Thanks so much for the really thorough and great page on making yogurt. Ours came out really great--smooth, thick and not too tart. One problem though is that it is stringy--slimy. When you eat it, it trails a long slimy string from the spoon (similar to Stony Brook Banana Yogurt) . I wonder if that is caused by:
- too much powdered milk?
- we used fresh goat milk and powdered cow milk--could that be a problem?
- we used a thermos to incubate (really great) but then I put the thermos in the frig when done and I didn't take the lid off. When I opened it in the morning it was still warm--maybe too long unchilled?
Any help you can give would be appreciated. Thanks again--we love the yogurt except for the stringyness.
I make yogurt about every 2 weeks and occasionally I get a stringy batch. I usually attribute it to using an old starter. The fresher my yogurt start, the smoother my yogurt is. That doesn't sound like the problem, though.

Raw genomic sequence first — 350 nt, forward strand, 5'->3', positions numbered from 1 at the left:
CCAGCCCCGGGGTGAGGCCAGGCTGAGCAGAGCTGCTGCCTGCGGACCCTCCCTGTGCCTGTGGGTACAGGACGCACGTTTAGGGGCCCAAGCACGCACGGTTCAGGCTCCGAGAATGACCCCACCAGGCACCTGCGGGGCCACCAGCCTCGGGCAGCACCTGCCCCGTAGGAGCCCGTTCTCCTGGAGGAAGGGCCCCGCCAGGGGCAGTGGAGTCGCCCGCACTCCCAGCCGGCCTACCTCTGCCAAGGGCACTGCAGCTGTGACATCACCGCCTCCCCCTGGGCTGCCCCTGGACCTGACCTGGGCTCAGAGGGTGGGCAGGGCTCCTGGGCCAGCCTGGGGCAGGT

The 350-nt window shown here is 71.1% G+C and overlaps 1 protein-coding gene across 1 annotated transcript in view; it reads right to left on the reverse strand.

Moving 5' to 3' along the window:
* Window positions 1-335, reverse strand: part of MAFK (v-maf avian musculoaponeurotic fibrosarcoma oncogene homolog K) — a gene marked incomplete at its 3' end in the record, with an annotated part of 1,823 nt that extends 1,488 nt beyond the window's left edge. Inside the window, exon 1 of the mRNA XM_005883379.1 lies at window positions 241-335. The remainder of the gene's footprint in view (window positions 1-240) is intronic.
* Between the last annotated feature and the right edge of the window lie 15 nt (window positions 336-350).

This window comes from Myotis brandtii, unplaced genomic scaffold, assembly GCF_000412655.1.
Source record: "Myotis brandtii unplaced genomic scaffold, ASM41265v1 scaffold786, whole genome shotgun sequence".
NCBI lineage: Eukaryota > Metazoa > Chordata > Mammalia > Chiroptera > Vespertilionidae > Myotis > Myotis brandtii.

Just to narrow down on your ideas, the powdered milk shouldn't make that much difference. I make mine from straight powdered milk.
I've never used goat's milk. Did you heat the milk to 180-degrees and then let it cool to 110-115-degrees before adding the starter? That step deactivates enzymes and makes for a smoother
consistency in the yogurt. All milk should be treated this way--powdered or goats.
Yes, I would definitely transfer the yogurt to another container if it is going to retain heat that long. You don't want any microbes growing in your yogurt.
The only other thing I think may cause stringiness is not letting the yogurt set up long enough. I've noticed that when my yogurt is just about thick, it is gooey and runs off the spoon. If I leave it to incubate overnight, it becomes smooth and plops from the spoon, just the way I like it.
Hope this helps and good luck on your next batch!
Desi @ DVO
Email your thoughts to us. Tell us about you and your family, and send us a picture. We'd love to hear from you...and who knows...perhaps you will be the star of the next newsletter!